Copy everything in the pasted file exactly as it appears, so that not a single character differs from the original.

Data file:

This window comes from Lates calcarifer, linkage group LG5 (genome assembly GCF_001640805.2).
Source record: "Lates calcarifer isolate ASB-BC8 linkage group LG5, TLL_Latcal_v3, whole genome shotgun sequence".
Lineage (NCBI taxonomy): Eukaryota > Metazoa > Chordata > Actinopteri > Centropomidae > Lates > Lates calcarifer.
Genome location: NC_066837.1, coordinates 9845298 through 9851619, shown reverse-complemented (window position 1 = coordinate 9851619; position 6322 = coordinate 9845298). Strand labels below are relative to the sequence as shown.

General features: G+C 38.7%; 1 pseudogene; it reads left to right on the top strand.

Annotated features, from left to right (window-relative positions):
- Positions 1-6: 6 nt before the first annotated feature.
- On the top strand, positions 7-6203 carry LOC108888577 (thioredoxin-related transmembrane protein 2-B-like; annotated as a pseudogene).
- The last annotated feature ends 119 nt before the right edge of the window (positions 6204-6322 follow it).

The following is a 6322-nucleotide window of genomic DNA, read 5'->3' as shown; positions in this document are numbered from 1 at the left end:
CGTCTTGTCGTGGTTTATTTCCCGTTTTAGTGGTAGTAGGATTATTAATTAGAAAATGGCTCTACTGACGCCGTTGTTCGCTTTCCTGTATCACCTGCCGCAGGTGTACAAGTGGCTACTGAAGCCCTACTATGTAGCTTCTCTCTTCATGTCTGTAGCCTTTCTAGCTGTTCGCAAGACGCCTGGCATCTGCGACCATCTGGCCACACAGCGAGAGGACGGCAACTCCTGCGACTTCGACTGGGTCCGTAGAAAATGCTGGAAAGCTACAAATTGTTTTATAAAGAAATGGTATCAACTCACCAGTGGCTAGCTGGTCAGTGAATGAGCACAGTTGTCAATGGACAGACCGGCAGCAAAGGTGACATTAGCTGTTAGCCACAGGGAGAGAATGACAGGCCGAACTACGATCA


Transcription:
This window comes from Lates calcarifer, linkage group LG5 (genome assembly GCF_001640805.2).
Source record: "Lates calcarifer isolate ASB-BC8 linkage group LG5, TLL_Latcal_v3, whole genome shotgun sequence".
Lineage (NCBI taxonomy): Eukaryota > Metazoa > Chordata > Actinopteri > Centropomidae > Lates > Lates calcarifer.
Genome location: NC_066837.1, coordinates 9845298 through 9851619, shown reverse-complemented (window position 1 = coordinate 9851619; position 6322 = coordinate 9845298). Strand labels below are relative to the sequence as shown.

General features: G+C 38.7%; 1 pseudogene; it reads left to right on the top strand.

Annotated features, from left to right (window-relative positions):
- Positions 1-6: 6 nt before the first annotated feature.
- On the top strand, positions 7-6203 carry LOC108888577 (thioredoxin-related transmembrane protein 2-B-like; annotated as a pseudogene).
- The last annotated feature ends 119 nt before the right edge of the window (positions 6204-6322 follow it).

The following is a 6322-nucleotide window of genomic DNA, read 5'->3' as shown; positions in this document are numbered from 1 at the left end:
CGTCTTGTCGTGGTTTATTTCCCGTTTTAGTGGTAGTAGGATTATTAATTAGAAAATGGCTCTACTGACGCCGTTGTTCGCTTTCCTGTATCACCTGCCGCAGGTGTACAAGTGGCTACTGAAGCCCTACTATGTAGCTTCTCTCTTCATGTCTGTAGCCTTTCTAGCTGTTCGCAAGACGCCTGGCATCTGCGACCATCTGGCCACACAGCGAGAGGACGGCAACTCCTGCGACTTCGACTGGGTCCGTAGAAAATGCTGGAAAGCTACAAATTGTTTTATAAAGAAATGGTATCAACTCACCAGTGGCTAGCTGGTCAGTGAATGAGCACAGTTGTCAATGGACAGACCGGCAGCAAAGGTGACATTAGCTGTTAGCCACAGGGAGAGAATGACAGGCCGAACTACGATCA